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Gilbert: The Oldest Book

Superlatives are rare.  The biggest, the best, the oldest – they are unique: there’s only one “biggest.”   Superlatives are particularly noteworthy when they relate to something important, something people value, and perhaps collect, like books.  

And so when a major academic archaeological journal published the findings of a study confirming that an old Maya manuscript is the oldest known manuscript from the western hemisphere, it was a big deal.  Discovery Magazine rated it among the top hundred science stories of 2016.

According to an article in YaleNews, the manuscript is called the Grolier Codex - a codex being a book made of multiple sheets of paper, papyrus, or similar material containing hand-written markings. The ten-page manuscript made of fig bark paper was uncovered by looters in a cave somewhere in Mexico. Some of its illustrations are rather gruesome, like death gods decapitating captives.

Ostensibly a Maya calendar for calculating the cycles of the god Venus, it was acquired by a Mexican collector in the 1960s. Not surprisingly, some, including some prominent scholars, declared it a fake -- some for scholarly reasons, others out of political antipathy because its wealthy owner was widely disliked for his role in organizing the controversial 1968 Olympic Games in Mexico City, which was preceded by police shooting into a crowd of student protesters, killing perhaps hundreds.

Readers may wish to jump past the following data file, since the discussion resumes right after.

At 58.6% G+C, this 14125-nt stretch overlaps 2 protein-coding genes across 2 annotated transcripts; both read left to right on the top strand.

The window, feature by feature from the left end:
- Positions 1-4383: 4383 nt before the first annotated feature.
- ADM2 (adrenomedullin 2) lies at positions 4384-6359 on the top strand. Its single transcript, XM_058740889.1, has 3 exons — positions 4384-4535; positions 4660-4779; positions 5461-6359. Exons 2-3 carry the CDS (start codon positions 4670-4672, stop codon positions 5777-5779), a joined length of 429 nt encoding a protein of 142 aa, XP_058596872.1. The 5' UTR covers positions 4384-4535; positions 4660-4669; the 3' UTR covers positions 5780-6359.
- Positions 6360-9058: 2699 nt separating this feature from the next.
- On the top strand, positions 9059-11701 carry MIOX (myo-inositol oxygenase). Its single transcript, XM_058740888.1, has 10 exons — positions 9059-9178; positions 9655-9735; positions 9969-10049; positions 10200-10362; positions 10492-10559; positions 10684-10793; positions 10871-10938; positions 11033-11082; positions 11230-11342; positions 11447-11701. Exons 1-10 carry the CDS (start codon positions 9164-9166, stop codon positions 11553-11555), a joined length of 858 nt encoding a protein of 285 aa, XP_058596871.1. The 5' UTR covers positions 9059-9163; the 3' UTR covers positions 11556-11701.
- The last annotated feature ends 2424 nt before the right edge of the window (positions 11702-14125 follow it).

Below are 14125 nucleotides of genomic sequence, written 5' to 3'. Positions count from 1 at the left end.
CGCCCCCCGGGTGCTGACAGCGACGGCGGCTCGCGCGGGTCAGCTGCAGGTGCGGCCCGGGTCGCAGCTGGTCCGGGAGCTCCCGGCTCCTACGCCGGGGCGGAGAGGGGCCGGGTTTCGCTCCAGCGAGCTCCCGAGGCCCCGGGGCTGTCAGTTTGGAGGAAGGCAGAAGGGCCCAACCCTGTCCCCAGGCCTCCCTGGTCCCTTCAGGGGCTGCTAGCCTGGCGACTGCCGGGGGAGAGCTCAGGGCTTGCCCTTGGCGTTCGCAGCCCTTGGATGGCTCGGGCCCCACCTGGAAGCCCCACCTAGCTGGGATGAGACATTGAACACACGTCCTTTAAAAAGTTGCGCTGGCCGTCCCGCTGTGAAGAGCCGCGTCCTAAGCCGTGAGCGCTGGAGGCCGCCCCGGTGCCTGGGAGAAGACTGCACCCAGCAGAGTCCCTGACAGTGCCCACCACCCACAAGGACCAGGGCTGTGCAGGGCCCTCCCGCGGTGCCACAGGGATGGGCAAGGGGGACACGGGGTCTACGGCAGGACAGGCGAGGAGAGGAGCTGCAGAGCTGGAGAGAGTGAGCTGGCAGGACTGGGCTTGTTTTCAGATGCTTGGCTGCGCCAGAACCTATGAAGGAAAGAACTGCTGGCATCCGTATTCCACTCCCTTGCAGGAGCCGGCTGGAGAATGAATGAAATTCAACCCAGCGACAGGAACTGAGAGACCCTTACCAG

Yale professor Michael Coe and three other scholars undertook an exhaustive examination of the codex, first in the 1970s and then over the last two years in order to definitively determine its authenticity.  Professor Coe said they “studied the living daylights out of it,” and declared it to be genuine – dating from between 1220 and 1240.  

The scholars noted that its ink is consistent with that of the three other known codices of its kind. A pigment in the ink contains a mineral that couldn’t be synthesized until the 1980s and that no one knew was part of Maya pigment until 1964.  And its illustrations include features not seen in any Maya drawing before the codex was discovered.

Coe told The New York Times that the manuscript is an “important find” that sheds new light on Maya religion and astrology.  In 1977 it was returned to Mexico City and now resides where it belongs - in the National Museum of Anthropology.

Peter Gilbert is executive director of the Vermont Humanities Council.
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